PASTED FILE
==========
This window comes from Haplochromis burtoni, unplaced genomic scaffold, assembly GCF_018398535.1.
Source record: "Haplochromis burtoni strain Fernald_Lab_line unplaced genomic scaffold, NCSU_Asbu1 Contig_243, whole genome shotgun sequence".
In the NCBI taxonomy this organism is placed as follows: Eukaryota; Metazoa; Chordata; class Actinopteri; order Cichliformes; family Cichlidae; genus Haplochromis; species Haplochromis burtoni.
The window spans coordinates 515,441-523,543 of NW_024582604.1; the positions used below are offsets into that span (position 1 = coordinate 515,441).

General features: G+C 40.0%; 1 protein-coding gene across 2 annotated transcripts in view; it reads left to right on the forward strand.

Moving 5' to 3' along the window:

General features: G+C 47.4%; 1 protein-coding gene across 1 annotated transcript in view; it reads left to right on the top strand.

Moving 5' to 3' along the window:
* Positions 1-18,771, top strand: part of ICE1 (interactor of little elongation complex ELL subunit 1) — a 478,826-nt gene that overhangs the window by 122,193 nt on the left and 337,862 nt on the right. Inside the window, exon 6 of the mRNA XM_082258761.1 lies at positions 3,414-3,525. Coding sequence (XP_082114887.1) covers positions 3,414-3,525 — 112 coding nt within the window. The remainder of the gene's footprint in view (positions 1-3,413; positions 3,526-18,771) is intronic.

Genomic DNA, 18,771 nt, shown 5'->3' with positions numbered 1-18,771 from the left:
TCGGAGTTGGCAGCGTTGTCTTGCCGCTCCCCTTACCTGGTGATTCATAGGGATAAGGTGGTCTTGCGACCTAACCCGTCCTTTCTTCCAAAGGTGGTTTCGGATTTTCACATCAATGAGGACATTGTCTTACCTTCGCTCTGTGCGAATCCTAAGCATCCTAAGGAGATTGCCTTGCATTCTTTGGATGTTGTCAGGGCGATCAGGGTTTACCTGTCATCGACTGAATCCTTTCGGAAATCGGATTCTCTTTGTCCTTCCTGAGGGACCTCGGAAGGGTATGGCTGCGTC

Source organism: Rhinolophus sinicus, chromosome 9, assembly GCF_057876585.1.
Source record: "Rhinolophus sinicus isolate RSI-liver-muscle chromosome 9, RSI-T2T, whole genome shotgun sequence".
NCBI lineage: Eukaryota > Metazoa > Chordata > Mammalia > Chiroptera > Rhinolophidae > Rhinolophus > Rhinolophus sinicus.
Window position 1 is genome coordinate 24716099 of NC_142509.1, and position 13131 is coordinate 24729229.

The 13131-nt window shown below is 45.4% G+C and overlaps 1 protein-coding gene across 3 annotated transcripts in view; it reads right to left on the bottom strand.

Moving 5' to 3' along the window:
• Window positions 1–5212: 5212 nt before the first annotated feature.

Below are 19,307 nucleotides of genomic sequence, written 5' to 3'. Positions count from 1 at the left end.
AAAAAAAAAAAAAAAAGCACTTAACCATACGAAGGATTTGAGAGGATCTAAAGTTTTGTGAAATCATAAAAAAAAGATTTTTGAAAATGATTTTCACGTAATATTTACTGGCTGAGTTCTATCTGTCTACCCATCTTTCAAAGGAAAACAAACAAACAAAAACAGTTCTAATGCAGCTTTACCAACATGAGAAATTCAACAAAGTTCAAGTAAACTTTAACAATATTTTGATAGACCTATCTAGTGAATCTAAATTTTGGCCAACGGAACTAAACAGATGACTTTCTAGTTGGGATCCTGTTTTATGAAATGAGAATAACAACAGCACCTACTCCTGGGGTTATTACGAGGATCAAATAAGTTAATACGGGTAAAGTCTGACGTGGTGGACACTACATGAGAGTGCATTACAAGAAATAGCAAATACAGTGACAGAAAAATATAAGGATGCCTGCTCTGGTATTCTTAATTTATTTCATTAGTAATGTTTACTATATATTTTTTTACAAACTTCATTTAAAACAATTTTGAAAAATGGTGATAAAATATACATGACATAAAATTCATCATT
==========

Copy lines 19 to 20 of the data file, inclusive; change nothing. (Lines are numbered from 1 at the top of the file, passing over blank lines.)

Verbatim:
Below are 19,307 nucleotides of genomic sequence, written 5' to 3'. Positions count from 1 at the left end.
AAAAAAAAAAAAAAAAGCACTTAACCATACGAAGGATTTGAGAGGATCTAAAGTTTTGTGAAATCATAAAAAAAAGATTTTTGAAAATGATTTTCACGTAATATTTACTGGCTGAGTTCTATCTGTCTACCCATCTTTCAAAGGAAAACAAACAAACAAAAACAGTTCTAATGCAGCTTTACCAACATGAGAAATTCAACAAAGTTCAAGTAAACTTTAACAATATTTTGATAGACCTATCTAGTGAATCTAAATTTTGGCCAACGGAACTAAACAGATGACTTTCTAGTTGGGATCCTGTTTTATGAAATGAGAATAACAACAGCACCTACTCCTGGGGTTATTACGAGGATCAAATAAGTTAATACGGGTAAAGTCTGACGTGGTGGACACTACATGAGAGTGCATTACAAGAAATAGCAAATACAGTGACAGAAAAATATAAGGATGCCTGCTCTGGTATTCTTAATTTATTTCATTAGTAATGTTTACTATATATTTTTTTACAAACTTCATTTAAAACAATTTTGAAAAATGGTGATAAAATATACATGACATAAAATTCATCATT